A former Apple contractor who worked to transcribe and rate Siri recordings became a whistleblower to warn the public that Apple and other giant tech companies continue to “wiretap entire populations” because they have faced no penalties or other repercussions for their unethical and potentially illegal data gathering.

Whistleblower Thomas le Bonniec, who worked to transcribe Apple users’ Siri queries and other recorded material, says he is going public with his warnings in protest of the lack of action by any governments to hold the company accountable.

Mr. le Bonniec, 25, wished to remain anonymous last year when he first revealed the extent of Apple’s “wiretapping” operations. He was one of 300 people employed by Globetech, a Cork, Ireland-based firm that Apple hired to listen to, transcribe, and rate consumers’ Siri recordings. He quit last summer because he was bothered by the work he was doing, which he regarded as unethical.

In that role, Mr. le Bonniec had to review about 1,000 Siri English and French recordings per shift. The recordings were made both deliberately and accidentally, and often included highly personal information.

“I listened to hundreds of recordings every day, from various Apple devices (eg. iPhones, Apple Watches, or iPads),” Mr. le Bonniec wrote in a letter to all European data protection regulators according to The Guardian. “These recordings were often taken outside of any activation of Siri, eg in the context of an actual intention from the user to activate it for a request.”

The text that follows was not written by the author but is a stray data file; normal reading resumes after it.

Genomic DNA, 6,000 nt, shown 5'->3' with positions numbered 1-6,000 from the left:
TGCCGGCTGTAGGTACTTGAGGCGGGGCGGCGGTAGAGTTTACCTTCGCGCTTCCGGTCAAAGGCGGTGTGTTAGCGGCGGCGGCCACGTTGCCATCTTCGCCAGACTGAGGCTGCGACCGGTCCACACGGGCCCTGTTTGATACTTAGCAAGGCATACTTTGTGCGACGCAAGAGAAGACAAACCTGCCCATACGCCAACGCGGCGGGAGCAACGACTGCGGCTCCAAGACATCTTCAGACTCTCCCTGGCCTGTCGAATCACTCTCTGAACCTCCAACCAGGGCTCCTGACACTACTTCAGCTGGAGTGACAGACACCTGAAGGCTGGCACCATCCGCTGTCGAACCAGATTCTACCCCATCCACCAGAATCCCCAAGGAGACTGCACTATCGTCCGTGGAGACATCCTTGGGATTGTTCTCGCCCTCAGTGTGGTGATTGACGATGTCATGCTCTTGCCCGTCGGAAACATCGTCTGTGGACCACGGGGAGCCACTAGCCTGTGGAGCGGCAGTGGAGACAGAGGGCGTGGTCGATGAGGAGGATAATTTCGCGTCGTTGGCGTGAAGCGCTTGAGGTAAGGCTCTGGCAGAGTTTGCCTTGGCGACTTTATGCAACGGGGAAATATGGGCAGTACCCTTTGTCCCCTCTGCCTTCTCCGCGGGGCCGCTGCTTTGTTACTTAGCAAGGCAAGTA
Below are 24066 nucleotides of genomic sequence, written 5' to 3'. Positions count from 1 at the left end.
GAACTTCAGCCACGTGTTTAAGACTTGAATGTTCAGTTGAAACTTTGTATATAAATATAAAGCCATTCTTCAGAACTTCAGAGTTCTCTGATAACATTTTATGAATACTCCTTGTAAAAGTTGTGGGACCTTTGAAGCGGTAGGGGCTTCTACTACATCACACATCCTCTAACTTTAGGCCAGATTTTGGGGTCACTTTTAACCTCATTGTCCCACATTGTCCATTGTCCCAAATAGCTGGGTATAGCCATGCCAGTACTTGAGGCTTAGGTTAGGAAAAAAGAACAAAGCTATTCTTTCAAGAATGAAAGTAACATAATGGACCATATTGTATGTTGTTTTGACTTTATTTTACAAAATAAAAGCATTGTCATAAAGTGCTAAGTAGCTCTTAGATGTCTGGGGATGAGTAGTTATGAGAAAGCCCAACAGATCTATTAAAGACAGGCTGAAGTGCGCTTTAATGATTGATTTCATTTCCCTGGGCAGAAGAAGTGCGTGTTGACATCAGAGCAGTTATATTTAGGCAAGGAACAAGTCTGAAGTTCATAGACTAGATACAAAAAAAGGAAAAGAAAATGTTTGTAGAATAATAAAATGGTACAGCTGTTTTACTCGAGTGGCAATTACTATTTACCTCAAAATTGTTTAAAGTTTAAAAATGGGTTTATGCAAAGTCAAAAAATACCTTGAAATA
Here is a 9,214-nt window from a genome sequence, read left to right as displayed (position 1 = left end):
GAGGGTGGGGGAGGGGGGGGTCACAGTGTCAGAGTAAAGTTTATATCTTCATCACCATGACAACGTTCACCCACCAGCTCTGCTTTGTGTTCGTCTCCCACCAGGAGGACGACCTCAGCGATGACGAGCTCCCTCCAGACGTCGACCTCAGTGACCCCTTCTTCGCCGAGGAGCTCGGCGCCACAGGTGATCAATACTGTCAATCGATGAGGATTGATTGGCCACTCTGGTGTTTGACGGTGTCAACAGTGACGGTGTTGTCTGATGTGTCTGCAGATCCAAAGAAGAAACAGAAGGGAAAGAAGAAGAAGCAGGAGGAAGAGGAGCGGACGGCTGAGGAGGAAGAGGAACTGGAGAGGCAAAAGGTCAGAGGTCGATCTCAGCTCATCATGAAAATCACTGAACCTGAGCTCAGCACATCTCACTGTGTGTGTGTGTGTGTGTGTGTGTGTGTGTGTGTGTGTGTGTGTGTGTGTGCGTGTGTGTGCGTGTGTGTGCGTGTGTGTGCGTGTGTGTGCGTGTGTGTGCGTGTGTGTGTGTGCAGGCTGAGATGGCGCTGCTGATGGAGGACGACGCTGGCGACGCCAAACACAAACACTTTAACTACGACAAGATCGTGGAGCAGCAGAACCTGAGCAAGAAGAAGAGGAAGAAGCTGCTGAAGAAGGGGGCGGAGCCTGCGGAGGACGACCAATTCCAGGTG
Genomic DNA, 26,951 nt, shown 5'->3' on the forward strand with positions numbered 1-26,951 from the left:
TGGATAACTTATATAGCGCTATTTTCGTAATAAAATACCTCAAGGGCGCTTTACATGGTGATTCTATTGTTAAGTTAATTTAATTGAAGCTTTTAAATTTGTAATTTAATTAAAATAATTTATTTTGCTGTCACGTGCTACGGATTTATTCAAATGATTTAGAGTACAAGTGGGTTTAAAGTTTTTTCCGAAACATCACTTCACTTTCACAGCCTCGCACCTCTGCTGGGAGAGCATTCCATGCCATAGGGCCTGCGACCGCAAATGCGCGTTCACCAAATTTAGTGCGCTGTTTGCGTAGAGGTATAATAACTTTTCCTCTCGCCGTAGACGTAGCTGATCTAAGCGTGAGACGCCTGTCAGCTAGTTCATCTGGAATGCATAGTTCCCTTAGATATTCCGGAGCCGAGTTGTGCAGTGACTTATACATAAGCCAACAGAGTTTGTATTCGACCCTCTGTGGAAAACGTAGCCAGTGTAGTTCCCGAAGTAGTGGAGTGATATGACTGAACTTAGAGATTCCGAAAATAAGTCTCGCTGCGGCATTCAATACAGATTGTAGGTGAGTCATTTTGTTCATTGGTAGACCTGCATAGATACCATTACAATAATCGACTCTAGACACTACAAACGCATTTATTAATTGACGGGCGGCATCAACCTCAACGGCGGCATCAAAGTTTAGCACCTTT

He said users were not aware that their words were being recorded and gathered into a database that informed Apple’s artificial intelligence platform.

“The recordings were not limited to the users of Apple devices, but also involved relatives, children, friends, colleagues, and whoever could be recorded by the device. The system recorded everything: names, addresses, messages, searches, arguments, background noises, films, and conversations. I heard people talking about their cancer, referring to dead relatives, religion, sexuality, pornography, politics, school, relationships, or drugs with no intention to activate Siri whatsoever.”

Mr. le Bonniec said he is troubled that Apple and other big tech companies keep “ignoring and violating fundamental rights and continue their massive collection of data,” even after their practices were exposed.

Apple apologized for its data-gathering and review practices in a statement last August. In October, the company released a software update that allows users to opt out of the voice recordings. However, Mr. le Bonniec said that while EU regulators claim to have the strongest data protection laws in the world, they still have done little to enforce those laws.

Whistleblower lawyers

If you have any questions about whether you qualify as a whistleblower, contact one of the lawyers on our firm’s Whistleblower Litigation Team for a free and confidential evaluation of your claim. Beasley Allen lawyers Larry Golston, Lance Gould, Paul Evans, Leslie Pescia, Leon Hampton, Tyner Helms and Lauren Miles are working in this area of law known as “qui tam” cases. A lawyer on the team will be glad to discuss the potential claim with you either in person or by phone.

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